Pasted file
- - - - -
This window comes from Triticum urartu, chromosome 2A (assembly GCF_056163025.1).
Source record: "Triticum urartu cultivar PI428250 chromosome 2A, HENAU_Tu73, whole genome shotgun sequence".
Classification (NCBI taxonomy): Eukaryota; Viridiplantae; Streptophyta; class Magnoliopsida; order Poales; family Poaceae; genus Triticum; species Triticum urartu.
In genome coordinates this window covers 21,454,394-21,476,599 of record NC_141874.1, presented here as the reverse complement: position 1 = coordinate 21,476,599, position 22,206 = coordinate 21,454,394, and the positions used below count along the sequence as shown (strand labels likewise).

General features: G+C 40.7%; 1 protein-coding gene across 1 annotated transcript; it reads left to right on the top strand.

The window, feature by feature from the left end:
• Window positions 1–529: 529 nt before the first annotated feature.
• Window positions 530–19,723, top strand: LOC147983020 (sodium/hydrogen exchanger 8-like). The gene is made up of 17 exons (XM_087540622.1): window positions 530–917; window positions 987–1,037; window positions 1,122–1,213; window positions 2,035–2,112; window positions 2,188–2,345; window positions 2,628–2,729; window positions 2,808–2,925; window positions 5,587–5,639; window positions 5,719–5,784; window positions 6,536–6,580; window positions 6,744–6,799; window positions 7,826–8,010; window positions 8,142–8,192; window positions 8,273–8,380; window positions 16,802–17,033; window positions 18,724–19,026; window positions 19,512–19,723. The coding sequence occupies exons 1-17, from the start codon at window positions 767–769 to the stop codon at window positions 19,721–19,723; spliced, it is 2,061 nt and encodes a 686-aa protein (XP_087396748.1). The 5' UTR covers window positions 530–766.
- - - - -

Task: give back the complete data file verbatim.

This window comes from Triticum urartu, chromosome 2A (assembly GCF_056163025.1).
Source record: "Triticum urartu cultivar PI428250 chromosome 2A, HENAU_Tu73, whole genome shotgun sequence".
Classification (NCBI taxonomy): Eukaryota; Viridiplantae; Streptophyta; class Magnoliopsida; order Poales; family Poaceae; genus Triticum; species Triticum urartu.
In genome coordinates this window covers 21,454,394-21,476,599 of record NC_141874.1, presented here as the reverse complement: position 1 = coordinate 21,476,599, position 22,206 = coordinate 21,454,394, and the positions used below count along the sequence as shown (strand labels likewise).

General features: G+C 40.7%; 1 protein-coding gene across 1 annotated transcript; it reads left to right on the top strand.

The window, feature by feature from the left end:
• Window positions 1–529: 529 nt before the first annotated feature.
• Window positions 530–19,723, top strand: LOC147983020 (sodium/hydrogen exchanger 8-like). The gene is made up of 17 exons (XM_087540622.1): window positions 530–917; window positions 987–1,037; window positions 1,122–1,213; window positions 2,035–2,112; window positions 2,188–2,345; window positions 2,628–2,729; window positions 2,808–2,925; window positions 5,587–5,639; window positions 5,719–5,784; window positions 6,536–6,580; window positions 6,744–6,799; window positions 7,826–8,010; window positions 8,142–8,192; window positions 8,273–8,380; window positions 16,802–17,033; window positions 18,724–19,026; window positions 19,512–19,723. The coding sequence occupies exons 1-17, from the start codon at window positions 767–769 to the stop codon at window positions 19,721–19,723; spliced, it is 2,061 nt and encodes a 686-aa protein (XP_087396748.1). The 5' UTR covers window positions 530–766.